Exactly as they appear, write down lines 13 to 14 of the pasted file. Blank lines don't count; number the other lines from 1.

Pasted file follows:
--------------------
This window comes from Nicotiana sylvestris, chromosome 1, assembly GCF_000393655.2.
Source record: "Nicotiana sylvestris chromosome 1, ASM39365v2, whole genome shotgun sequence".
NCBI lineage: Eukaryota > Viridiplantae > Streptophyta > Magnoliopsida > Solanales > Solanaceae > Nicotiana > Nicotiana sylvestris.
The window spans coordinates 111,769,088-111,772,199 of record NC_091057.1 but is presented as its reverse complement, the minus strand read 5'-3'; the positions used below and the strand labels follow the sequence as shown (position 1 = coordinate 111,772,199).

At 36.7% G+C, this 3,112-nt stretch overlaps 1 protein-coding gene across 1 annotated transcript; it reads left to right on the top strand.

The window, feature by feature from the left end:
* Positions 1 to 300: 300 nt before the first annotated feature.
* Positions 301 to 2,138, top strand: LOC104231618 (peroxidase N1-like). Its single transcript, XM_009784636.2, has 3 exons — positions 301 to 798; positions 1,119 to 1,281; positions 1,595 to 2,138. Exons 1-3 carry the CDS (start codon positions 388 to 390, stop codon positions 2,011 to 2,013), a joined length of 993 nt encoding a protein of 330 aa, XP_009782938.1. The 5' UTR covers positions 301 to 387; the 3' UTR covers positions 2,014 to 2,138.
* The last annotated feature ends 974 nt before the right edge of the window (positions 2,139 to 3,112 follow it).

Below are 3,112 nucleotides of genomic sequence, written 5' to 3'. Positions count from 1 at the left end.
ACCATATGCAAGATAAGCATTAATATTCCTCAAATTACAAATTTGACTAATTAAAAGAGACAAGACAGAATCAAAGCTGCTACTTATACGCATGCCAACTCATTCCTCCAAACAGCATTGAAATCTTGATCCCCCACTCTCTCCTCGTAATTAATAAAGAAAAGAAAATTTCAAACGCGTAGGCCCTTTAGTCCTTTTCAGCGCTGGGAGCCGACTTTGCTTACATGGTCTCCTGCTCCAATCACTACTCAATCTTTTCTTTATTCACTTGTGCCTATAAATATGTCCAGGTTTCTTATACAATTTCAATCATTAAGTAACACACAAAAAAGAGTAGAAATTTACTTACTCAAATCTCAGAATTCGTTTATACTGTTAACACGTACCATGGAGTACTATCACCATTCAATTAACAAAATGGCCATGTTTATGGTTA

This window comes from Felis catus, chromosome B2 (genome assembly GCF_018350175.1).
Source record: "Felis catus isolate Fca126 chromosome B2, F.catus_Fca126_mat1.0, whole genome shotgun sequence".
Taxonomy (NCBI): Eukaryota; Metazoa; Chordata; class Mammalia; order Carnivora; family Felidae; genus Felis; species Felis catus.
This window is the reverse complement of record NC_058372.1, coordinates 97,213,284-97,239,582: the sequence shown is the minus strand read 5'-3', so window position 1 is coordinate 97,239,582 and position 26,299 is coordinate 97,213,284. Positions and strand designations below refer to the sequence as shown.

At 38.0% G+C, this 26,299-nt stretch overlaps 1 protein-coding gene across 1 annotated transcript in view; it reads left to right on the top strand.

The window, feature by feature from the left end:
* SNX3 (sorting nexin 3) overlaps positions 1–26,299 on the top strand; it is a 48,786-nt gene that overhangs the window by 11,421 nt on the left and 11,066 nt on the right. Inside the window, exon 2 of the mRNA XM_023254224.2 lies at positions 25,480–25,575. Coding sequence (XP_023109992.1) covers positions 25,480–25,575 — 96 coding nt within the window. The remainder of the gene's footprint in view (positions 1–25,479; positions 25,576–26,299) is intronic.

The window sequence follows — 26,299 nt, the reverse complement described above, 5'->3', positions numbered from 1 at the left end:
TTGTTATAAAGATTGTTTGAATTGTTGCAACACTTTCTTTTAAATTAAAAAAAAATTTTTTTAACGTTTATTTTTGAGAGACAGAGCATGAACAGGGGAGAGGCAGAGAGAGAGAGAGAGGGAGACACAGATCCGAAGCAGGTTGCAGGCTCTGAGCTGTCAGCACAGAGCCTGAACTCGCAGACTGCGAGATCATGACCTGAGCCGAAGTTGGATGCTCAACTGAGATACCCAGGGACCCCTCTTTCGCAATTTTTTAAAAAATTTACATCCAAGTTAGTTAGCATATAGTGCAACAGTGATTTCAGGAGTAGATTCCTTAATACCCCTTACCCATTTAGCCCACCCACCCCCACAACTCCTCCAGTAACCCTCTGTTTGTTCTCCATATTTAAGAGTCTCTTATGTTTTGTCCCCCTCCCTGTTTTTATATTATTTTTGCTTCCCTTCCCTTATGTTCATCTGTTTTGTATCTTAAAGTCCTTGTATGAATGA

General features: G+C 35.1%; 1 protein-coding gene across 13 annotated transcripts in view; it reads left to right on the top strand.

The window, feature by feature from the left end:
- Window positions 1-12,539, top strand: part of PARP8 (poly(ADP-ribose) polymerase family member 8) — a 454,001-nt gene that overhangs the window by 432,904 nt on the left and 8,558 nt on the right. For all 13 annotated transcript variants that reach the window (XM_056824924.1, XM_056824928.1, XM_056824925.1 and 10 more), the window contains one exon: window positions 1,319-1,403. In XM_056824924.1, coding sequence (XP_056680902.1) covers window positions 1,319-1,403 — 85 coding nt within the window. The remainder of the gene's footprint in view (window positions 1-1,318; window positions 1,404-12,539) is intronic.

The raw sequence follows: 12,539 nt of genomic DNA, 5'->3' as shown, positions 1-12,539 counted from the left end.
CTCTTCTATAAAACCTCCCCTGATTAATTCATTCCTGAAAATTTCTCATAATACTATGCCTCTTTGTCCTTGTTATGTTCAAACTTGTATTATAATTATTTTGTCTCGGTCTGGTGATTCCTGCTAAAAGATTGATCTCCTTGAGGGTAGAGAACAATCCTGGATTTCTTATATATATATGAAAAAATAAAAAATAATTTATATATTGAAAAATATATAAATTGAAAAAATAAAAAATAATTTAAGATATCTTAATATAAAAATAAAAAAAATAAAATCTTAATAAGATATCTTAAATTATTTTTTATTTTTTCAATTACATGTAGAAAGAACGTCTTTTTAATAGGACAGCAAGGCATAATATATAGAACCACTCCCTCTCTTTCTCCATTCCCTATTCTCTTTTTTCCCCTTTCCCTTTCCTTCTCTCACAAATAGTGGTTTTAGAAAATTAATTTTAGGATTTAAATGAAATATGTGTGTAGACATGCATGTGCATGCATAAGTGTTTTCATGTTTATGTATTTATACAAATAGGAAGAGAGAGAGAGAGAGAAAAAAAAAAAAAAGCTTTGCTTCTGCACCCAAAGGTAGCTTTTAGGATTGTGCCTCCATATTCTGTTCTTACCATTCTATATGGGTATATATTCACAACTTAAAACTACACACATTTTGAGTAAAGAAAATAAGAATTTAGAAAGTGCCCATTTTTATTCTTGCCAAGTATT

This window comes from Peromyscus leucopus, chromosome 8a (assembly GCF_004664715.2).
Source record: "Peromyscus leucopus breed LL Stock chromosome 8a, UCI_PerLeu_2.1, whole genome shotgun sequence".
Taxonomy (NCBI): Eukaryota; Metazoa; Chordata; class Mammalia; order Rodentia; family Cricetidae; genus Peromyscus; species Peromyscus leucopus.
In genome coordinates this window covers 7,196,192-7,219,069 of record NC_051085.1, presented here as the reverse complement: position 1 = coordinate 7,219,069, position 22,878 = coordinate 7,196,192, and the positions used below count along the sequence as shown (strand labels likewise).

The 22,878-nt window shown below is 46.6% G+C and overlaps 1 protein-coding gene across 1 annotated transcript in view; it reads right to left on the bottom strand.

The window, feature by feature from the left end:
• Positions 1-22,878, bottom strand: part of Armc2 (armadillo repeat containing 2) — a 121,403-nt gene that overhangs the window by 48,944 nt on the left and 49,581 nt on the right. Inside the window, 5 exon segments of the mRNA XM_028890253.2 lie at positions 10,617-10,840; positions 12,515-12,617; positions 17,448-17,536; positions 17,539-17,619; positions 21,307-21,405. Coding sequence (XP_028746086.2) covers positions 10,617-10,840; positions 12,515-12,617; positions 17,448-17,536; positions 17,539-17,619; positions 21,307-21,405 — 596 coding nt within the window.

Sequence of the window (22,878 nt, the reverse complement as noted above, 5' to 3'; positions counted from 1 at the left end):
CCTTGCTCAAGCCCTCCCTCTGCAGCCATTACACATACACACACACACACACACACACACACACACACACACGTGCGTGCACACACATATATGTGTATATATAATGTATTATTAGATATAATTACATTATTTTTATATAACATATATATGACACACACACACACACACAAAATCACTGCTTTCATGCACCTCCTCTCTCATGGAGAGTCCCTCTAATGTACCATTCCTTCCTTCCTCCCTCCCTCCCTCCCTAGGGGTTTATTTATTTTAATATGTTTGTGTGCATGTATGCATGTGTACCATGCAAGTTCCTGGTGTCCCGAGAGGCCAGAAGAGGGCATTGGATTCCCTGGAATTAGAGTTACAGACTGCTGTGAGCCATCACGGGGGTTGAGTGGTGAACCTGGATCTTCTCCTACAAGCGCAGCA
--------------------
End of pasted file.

Source record: "Felis catus isolate Fca126 chromosome B2, F.catus_Fca126_mat1.0, whole genome shotgun sequence".
Taxonomy (NCBI): Eukaryota; Metazoa; Chordata; class Mammalia; order Carnivora; family Felidae; genus Felis; species Felis catus.